Please enjoy this first, but happily not the last, guest post by Piper Huguley. You can learn more about Piper by following the links in her bio at the end of the post.
As a child my weeks were marked by the passing of Wednesdays and Sundays, the two days in the week that my father, the director of two choirs, would have rehearsal. My sister and I could not escape attending it because my mother sung in both choirs too.
[pullquote width=”300″ float=”left”]The best required the discipline of regular rehearsal.[/pullquote]Long Wednesdays meant church choir rehearsal. So that meant getting to know our church as a building and looking out for my younger sister so that she didn’t get into trouble. We would play up and down the aisles as the choir practiced their anthems for Sunday, as well as practice music or staging for the always inevitable Christmas or Easter cantata. I remember feeling irritated sometimes. What was he doing that was taking so long? He was the director. Why couldn’t he just cut it short? Why couldn’t we go home instead of me chasing after my sister who liked to crawl under the church pews?
Long Sundays meant church of course, but after church the family singing group, called The Gift of Song, would come to our house to rehearse. At least I was at home, but I might have to babysit (without pay) instead of reading or doing what I wanted to do, since I was seen as “the responsible one”. And the irritation would come again. Why are all of these people here? He’s the director. Why couldn’t he cut it short and tell all of those people to go home?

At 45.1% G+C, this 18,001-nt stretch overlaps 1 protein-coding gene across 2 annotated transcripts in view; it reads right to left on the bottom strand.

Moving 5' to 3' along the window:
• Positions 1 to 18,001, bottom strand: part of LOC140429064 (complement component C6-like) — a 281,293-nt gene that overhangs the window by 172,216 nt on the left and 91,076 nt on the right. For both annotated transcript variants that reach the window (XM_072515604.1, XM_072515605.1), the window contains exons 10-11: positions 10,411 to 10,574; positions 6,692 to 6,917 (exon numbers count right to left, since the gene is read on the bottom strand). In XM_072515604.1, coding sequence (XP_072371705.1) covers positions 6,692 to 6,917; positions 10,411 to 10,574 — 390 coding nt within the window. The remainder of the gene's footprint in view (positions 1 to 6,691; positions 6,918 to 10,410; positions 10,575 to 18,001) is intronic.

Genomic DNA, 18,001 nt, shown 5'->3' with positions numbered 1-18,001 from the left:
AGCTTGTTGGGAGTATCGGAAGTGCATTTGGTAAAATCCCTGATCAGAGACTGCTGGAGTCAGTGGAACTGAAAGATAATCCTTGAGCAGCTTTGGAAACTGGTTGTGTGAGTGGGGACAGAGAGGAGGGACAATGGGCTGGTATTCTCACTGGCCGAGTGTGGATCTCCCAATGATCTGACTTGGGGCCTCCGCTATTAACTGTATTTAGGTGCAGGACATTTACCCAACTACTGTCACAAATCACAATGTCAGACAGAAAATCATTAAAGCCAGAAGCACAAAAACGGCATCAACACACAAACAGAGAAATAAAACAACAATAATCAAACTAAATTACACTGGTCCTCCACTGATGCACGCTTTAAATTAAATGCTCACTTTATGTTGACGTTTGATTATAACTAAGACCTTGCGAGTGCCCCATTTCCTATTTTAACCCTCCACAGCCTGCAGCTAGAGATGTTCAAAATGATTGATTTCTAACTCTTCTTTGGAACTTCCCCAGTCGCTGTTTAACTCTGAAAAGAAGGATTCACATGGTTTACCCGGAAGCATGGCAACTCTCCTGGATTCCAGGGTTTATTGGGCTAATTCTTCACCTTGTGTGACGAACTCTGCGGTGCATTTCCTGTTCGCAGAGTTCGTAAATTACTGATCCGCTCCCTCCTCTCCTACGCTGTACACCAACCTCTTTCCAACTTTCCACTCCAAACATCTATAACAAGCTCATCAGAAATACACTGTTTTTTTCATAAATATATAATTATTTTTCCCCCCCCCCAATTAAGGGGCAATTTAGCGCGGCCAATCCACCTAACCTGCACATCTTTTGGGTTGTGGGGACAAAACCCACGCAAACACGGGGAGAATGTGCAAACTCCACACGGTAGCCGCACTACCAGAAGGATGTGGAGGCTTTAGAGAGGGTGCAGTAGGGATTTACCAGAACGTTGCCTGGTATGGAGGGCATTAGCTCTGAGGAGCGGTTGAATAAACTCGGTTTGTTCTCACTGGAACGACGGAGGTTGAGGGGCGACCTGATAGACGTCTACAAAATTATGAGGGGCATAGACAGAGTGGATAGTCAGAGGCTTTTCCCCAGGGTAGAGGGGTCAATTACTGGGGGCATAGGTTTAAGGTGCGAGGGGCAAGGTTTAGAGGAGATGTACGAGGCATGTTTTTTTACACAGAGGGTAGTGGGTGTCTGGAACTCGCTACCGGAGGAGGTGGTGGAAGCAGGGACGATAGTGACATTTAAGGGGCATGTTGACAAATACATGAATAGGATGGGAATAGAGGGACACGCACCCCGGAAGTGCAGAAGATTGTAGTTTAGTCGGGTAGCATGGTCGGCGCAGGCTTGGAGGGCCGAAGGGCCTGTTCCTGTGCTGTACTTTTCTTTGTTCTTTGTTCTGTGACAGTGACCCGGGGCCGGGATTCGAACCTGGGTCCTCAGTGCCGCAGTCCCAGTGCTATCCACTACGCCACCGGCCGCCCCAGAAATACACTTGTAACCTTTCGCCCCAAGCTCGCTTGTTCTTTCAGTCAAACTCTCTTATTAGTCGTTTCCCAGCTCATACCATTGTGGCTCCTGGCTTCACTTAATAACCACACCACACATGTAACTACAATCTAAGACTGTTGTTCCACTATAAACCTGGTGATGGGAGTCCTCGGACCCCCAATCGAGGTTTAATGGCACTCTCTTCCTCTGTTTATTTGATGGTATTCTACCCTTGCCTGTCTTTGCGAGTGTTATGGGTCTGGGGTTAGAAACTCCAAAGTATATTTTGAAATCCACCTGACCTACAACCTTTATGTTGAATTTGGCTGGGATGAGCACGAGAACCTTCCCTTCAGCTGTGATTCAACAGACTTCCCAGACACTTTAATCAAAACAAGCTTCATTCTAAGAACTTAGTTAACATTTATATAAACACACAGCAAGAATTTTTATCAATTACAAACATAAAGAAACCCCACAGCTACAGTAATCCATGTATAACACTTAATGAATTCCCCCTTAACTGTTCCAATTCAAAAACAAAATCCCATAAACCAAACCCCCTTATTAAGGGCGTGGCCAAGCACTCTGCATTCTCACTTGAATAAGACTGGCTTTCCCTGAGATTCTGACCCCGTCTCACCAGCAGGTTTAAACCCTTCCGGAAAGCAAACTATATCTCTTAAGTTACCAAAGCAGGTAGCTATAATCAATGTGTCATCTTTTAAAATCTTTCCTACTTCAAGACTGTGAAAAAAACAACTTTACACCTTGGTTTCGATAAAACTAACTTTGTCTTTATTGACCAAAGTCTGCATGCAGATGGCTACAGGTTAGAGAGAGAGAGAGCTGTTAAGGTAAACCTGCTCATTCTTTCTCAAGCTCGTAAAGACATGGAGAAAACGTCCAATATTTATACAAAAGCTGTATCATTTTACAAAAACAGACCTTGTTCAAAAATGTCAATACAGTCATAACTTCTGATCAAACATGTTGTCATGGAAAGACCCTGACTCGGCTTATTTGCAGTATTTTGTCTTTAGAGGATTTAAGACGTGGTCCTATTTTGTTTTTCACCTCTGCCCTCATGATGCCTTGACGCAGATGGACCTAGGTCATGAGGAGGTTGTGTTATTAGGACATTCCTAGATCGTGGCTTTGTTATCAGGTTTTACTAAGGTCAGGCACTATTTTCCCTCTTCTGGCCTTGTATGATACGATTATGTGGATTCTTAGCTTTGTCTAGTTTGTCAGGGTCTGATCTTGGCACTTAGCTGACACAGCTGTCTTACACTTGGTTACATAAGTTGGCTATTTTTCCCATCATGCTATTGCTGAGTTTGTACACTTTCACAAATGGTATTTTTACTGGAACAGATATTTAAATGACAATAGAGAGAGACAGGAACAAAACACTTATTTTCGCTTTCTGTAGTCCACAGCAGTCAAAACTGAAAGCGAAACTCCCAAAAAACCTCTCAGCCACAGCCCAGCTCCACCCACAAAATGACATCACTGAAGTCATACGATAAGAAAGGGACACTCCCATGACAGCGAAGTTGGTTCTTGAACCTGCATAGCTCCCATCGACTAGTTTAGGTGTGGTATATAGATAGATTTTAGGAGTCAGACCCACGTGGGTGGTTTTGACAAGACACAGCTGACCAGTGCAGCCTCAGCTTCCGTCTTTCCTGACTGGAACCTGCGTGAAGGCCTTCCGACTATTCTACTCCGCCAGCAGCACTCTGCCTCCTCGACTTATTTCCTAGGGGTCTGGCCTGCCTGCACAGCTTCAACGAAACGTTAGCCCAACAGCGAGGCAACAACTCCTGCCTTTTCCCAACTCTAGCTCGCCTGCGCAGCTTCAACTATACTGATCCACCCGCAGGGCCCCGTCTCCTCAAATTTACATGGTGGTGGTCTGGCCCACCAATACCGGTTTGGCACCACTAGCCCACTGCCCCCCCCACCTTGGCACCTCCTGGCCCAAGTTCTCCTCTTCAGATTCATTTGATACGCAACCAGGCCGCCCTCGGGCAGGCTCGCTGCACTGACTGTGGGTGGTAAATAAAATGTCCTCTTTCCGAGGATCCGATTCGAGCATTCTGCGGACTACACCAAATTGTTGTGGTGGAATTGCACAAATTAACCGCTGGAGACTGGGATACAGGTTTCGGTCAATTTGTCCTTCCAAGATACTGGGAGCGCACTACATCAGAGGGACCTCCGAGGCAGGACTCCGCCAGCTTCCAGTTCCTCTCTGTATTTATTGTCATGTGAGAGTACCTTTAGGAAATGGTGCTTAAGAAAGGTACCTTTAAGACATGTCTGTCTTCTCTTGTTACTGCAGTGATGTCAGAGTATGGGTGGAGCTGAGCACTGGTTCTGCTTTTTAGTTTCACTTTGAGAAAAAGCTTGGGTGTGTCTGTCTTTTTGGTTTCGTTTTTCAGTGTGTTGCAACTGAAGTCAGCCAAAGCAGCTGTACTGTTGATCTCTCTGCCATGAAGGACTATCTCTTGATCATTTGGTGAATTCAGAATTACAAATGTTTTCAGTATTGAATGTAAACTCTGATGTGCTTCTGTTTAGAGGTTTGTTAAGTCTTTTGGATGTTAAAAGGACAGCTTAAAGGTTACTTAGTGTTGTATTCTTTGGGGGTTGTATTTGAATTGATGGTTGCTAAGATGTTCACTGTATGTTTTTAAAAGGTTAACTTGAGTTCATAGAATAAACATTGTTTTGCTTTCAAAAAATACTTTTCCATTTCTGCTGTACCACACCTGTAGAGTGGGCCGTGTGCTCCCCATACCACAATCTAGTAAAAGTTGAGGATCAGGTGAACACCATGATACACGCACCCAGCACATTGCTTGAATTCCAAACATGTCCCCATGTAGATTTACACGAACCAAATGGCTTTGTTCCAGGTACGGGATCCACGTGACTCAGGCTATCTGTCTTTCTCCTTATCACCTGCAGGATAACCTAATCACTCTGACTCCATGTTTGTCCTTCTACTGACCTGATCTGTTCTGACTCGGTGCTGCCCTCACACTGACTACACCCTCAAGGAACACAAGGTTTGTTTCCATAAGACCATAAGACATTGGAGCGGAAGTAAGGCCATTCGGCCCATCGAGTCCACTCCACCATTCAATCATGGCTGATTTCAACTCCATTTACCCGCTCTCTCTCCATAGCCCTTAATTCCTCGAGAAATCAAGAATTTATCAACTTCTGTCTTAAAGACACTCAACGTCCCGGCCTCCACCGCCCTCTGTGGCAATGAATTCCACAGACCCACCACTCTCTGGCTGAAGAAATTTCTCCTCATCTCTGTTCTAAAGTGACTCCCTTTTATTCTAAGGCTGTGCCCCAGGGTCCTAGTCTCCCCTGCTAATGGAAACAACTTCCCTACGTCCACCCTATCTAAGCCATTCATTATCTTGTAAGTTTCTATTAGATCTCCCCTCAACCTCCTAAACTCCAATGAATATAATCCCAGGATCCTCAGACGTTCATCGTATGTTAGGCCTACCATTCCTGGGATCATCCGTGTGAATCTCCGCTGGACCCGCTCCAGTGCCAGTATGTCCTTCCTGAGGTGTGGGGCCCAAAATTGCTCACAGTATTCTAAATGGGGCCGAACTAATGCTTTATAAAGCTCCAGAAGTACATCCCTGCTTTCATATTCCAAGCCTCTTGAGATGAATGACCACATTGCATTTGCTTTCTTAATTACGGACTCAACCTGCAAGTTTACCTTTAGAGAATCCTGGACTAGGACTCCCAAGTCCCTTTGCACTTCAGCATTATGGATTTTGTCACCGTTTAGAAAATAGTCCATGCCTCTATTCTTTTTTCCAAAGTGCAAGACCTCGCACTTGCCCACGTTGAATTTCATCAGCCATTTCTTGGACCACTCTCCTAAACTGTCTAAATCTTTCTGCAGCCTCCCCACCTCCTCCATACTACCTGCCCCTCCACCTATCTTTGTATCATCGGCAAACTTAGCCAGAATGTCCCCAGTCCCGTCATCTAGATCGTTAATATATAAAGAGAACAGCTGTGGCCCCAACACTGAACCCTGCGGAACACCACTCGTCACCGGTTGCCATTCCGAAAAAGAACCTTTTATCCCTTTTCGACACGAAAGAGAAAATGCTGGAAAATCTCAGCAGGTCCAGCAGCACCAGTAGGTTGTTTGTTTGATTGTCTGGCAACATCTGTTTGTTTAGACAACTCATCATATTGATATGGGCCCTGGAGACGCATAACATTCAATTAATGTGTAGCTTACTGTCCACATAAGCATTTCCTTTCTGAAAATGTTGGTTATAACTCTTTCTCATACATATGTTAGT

What I didn’t understand then, but I know now, is the rehearsal was part of the discipline necessary for both groups to maintain the standard of excellence that my father desired. Practice or rehearsal meant making sure that there was clarity in enunciation, diction, voice control, breathing–all necessary to sing a song in a soul-tugging, heart-touching way. He wouldn’t allow either group to put forward anything less than their best. The work that went into their singing required discipline.
In forming the family spiritual singing group, my father understood that 19th century predecessors like the Fisk Jubilee singers proved the value of discipline. Their dedication to their music proved that African Americans were human beings capable of high standards and excellence, even when the conventional wisdom of the day said otherwise.
Of course the time came when I was older and could stay at home on Wednesday nights instead of going to the church for rehearsal. But the time also came when the members in The Gift of Song didn’t want to spend their Sundays rehearsing anymore, and so the group came to its natural end. That decision to end the group hurt some members, but the message that my father sent in ending the group was loud and clear. He was not willing to have that group perform anything less than its best. The best required the discipline of regular rehearsal.
As an author, and certainly not a singer, I too, understand that I must embrace this lesson of regular, disciplined practice if I want to be better. Malcolm Gladwell put forward the idea of 10,000 hours as a requirement to reach the highest standard. As a child, it felt as if I spent 10,000 hours in rehearsal watching my father. However, as an adult I learned that instituting a regular practice helps to improve skill and lends pride, dignity and purpose to any endeavor. I’ve learned to do that from my choir director father, and I hope the lessons show in my work.